So sorry this recipe didn't work out. Still, it would seem a good meal was eaten by all.

I'm wondering about that no-knead recipe. If I look up the name you gave, will I find it?

I have always enjoyed kneading yeast bread, but now that my back has started letting me know that I can't stand for the 8-10 minutes normally needed, I find myself hesitating on a Saturday about starting the process. So a no-knead sound like the answer to me. Take care. Peace.

Clipping Path said...
This comment has been removed by a blog administrator.
Vagabonde said...

I understand the disappointment with having bread that does not look and taste right. I finally found the brand new bread maker that I bought about 12 years ago and my husband had placed away in the garage far away behind boxes. I tried 3 recipes and all did not do well – their tops were sunken. I’ll try again when I am back in Nashville – give it 2 or 3 more tries and if not, bye bread maker.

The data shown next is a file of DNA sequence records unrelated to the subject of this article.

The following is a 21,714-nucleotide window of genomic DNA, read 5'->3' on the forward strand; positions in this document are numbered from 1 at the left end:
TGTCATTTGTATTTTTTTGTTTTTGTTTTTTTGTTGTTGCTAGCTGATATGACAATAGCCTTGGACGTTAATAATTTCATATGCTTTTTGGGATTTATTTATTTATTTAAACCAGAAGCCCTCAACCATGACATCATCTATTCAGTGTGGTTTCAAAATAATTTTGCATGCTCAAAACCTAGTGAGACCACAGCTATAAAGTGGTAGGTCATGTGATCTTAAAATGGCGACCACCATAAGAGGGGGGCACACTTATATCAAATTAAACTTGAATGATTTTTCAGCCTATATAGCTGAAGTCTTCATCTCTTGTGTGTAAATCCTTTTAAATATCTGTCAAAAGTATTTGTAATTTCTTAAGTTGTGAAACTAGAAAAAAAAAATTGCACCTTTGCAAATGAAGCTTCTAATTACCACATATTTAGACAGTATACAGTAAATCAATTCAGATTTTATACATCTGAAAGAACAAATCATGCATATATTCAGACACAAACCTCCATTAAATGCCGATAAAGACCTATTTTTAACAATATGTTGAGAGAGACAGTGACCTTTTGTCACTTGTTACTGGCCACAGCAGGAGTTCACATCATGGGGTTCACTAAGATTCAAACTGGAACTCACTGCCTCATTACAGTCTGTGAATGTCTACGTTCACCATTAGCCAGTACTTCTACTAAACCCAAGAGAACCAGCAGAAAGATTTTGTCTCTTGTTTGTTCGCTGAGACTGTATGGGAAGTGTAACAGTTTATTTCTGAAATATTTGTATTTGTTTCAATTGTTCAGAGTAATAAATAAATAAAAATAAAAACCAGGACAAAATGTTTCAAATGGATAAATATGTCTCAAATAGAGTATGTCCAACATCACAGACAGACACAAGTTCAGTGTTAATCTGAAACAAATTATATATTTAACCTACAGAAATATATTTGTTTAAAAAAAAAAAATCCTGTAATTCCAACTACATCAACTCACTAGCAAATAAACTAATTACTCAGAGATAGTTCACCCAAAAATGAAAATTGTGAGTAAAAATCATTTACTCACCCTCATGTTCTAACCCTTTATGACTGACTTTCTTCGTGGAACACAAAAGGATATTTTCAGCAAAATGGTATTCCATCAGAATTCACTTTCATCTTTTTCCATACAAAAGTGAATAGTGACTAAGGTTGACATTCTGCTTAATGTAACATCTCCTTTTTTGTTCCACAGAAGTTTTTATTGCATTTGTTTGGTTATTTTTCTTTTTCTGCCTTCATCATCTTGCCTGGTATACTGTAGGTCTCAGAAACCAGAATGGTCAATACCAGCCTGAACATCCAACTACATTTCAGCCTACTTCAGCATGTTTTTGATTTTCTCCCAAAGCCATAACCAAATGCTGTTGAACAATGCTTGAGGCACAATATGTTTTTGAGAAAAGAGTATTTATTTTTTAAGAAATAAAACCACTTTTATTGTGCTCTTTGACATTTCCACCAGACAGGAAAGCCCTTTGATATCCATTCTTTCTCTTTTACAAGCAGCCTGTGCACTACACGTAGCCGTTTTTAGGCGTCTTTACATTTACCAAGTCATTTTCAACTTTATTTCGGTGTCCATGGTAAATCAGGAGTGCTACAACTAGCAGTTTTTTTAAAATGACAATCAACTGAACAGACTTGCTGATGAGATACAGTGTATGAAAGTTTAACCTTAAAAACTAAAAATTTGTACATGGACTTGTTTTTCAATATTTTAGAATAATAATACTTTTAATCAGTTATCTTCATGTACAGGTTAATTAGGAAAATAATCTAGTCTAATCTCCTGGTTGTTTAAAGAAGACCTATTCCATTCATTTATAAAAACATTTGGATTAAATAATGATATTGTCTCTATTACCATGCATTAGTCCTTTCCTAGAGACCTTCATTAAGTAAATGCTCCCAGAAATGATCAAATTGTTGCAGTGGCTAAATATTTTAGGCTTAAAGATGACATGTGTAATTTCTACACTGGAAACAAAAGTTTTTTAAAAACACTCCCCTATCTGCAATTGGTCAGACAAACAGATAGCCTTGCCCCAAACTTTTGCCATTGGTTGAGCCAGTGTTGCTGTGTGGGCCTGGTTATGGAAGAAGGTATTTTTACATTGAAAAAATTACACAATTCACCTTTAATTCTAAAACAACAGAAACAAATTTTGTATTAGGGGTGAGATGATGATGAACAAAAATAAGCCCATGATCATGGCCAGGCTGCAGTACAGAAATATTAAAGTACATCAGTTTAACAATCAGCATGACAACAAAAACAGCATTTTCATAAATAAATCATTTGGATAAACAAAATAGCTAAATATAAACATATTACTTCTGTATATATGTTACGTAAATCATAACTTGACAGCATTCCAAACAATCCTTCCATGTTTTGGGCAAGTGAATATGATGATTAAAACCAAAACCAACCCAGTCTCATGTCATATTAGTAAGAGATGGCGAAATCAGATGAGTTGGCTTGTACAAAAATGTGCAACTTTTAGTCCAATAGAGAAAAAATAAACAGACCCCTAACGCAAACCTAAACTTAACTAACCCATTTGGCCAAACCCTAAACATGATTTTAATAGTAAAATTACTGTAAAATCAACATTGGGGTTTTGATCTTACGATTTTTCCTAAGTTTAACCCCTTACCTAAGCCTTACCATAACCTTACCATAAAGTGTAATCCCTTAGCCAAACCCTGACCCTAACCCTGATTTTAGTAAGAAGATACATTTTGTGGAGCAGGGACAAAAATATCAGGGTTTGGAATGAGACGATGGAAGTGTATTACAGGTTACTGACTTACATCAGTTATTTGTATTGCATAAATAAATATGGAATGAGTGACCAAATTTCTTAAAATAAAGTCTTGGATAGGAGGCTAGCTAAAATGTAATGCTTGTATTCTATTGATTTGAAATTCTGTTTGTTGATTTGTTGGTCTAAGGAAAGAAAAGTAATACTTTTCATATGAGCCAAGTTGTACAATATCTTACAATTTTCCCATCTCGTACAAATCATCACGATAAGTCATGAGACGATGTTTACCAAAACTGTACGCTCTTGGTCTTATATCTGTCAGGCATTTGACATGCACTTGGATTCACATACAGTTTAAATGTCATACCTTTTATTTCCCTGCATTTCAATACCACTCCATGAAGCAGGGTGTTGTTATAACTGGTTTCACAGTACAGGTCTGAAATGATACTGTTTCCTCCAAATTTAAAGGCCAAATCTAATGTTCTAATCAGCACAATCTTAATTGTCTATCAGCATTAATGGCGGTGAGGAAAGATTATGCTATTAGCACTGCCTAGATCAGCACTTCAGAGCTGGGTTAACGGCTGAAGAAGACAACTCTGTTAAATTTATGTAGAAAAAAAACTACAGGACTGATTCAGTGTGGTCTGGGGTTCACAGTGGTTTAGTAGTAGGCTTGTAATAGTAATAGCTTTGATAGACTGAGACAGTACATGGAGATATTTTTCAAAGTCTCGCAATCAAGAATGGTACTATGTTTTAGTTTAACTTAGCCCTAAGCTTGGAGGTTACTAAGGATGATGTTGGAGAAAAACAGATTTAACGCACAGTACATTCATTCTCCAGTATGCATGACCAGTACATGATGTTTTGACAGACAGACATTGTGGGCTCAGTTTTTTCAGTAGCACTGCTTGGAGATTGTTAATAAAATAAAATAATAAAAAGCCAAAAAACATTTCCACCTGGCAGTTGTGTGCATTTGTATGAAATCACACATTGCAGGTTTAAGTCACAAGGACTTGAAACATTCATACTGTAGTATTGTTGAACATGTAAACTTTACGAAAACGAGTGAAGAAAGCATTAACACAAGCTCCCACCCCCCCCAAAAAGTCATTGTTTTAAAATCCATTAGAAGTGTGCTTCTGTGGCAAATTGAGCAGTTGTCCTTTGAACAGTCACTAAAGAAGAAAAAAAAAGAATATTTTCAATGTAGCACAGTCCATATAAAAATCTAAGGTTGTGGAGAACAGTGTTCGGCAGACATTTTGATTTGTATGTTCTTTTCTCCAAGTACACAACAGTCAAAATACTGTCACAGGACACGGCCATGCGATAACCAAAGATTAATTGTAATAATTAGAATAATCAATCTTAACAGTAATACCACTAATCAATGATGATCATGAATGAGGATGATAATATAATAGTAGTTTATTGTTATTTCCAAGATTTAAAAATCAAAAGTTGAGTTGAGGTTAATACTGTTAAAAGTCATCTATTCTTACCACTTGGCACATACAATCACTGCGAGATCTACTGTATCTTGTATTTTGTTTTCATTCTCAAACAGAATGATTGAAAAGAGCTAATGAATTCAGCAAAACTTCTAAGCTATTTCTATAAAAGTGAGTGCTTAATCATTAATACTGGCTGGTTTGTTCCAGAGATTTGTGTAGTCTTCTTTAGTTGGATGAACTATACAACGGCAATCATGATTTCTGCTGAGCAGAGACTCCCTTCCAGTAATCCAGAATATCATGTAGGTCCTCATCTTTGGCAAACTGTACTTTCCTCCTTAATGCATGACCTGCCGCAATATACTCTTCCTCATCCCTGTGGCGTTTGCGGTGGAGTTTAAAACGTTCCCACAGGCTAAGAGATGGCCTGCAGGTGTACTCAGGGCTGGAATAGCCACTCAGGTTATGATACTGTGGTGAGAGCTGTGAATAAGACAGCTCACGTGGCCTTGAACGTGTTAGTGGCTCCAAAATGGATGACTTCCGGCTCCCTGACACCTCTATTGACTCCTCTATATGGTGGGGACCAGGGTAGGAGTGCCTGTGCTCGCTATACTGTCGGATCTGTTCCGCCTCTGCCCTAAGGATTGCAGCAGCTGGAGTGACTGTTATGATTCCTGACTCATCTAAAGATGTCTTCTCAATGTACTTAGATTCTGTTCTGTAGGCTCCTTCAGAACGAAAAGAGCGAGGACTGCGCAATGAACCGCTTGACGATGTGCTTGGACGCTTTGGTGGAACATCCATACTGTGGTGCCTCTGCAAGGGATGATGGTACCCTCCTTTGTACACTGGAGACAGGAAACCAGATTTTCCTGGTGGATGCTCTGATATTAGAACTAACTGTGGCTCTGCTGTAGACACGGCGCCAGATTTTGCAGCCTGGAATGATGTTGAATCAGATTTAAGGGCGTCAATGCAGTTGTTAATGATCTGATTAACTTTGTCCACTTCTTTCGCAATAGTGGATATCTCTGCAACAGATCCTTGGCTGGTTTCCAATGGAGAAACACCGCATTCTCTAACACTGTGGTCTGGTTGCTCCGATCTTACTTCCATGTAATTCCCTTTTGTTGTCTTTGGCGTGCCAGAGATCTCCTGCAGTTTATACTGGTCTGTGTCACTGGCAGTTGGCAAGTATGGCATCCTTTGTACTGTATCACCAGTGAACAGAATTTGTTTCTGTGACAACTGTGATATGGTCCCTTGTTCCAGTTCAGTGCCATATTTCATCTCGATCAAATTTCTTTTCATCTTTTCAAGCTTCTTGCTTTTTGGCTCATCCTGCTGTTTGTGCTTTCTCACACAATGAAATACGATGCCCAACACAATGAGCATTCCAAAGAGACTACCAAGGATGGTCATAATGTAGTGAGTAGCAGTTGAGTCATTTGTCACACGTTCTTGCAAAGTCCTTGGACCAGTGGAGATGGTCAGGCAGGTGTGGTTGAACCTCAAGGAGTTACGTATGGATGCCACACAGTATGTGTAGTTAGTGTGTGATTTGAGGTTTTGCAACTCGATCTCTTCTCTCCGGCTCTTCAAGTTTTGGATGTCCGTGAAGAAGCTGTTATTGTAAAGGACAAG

Power Smith PAVC102 Review said...

I agree with Pauline


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Mimi Lenox said...

Hi Molly!

I am inviting you to Blog4Peace with us this year on November 4, 2019. We've been posting Dona nobis pacem in the Blogosphere since 2006. I hope you will join us.

Peace to you and yours,
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Lee said...

A friend of mine is on the Keto that is a lot of fun...NOT!!!!

Big mouth me said I'd supple morning tea...we got together at her home as our combined birthday "celebration" back in November!!

Almond "flour" costs an arm and two legs! So, I switched to recipes that required coconut "flour" which is minimally cheaper!!

I must learn to keep my mouth closed! :)